Seven New NCRM Methodological Research Projects to start in January 2016

NCRM news
Eva Nedbalova

The Economic and Social Research Council (ESRC) funded seven new methodological research projects as part of the National Centre for Research Methods (NCRM). Each project tackles a specific, cutting-edge topic and promises to deliver valuable insights into new research methods.

Project 1: HomeSense: digital sensors for social research, Professor Nigel Gilbert, University of Surrey
This project aims to investigate the technical and ethical problems of using sophisticated digital devices (smart phones, sensors for heart rate, sleeping patterns and physical activity, fixed sensors in houses to measure sound and energy) to understand what actually happens within households. The project will develop analysis tools that help researchers to interpret and understand the rich data that can be collected with these methods.

Project 2: Innovations in Small Area Estimation Methodologies, Dr Nikos Tzavidis, University of Southampton
Initial demands for small area statistics are now shifting to requirements for more complex statistics that extend beyond averages and proportions to encompass estimates of statistical distributions, multidimensional indicators (e.g. inequality and deprivation indicators) and methods for replacing the Census and adjusting Census results for undercount. This project aims to (a) develop novel Small Area Estimation (SAE) methodologies to better serve the needs of users and producers of SAE (b) bridge different methodological approaches to SAE, (c) apply SAE for answering substantive questions in the social sciences and (d) 'Mainstream' SAE within the quantitative social sciences through the creation of methodologically comprehensive and accessible resources.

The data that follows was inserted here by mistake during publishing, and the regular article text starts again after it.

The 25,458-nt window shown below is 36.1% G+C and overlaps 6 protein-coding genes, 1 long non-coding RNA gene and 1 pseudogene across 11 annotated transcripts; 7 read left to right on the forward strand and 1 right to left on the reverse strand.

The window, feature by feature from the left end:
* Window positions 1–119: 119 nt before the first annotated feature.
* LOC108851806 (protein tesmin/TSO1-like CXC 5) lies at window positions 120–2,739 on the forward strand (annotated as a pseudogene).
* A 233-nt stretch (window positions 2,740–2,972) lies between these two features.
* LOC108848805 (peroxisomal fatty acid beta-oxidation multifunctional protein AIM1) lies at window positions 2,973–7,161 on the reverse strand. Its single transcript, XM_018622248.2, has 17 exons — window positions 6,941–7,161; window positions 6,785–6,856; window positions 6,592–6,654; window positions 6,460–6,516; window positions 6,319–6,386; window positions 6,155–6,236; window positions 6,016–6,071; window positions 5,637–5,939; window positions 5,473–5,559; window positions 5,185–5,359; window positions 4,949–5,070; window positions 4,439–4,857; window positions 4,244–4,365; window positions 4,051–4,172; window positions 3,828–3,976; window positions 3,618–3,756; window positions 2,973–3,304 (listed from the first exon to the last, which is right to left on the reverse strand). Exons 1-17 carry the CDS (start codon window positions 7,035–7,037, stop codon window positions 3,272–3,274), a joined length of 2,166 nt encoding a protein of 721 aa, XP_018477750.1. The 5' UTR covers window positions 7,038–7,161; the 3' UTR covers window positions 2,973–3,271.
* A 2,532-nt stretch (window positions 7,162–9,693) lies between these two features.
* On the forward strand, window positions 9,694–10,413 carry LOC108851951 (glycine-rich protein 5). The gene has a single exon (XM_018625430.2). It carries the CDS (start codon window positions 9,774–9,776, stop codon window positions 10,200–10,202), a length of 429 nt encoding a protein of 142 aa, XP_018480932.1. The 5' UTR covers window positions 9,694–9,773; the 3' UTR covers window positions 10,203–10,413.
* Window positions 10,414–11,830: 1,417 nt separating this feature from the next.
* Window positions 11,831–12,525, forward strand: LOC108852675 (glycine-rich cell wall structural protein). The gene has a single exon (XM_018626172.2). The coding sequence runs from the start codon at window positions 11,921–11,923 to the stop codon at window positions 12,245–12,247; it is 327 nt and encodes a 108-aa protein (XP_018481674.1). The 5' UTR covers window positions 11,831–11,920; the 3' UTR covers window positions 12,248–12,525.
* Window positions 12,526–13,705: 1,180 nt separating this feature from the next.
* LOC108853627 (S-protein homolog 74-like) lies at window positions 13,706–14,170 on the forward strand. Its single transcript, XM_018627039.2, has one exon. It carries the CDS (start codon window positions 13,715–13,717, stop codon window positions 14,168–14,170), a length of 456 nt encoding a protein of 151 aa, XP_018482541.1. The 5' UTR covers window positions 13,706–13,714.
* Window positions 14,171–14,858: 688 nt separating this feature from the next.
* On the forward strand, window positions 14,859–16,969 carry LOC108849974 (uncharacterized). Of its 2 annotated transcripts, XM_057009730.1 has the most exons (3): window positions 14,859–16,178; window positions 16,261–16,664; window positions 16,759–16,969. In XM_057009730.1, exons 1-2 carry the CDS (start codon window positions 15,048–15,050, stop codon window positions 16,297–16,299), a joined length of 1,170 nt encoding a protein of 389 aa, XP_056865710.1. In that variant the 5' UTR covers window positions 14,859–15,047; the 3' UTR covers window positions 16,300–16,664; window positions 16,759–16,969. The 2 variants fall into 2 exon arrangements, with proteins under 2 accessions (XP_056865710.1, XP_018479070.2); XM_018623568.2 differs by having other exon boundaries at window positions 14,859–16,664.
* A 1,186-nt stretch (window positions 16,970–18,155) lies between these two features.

Project 3: SOCGEN: Combining Social Science and Molecular Genetic Research to Examine Inequality and the Life Course, Professor Melinda Mills, University of Oxford
Although there has been an explosion in the amount of the data in the UK that contains information that has both social science indicators (e.g., education, social status) and molecular genetic data (data with genetic markers), it has yet to be exploited by social scientists. A primary objective of this project is to bring together substantive social science researchers in the field of inequality and the life course with expertise in statistics, biodemography, and quantitative molecular genetics to develop innovative learning resources, statistical models and packages to address the specific shortcomings in this substantive area of research.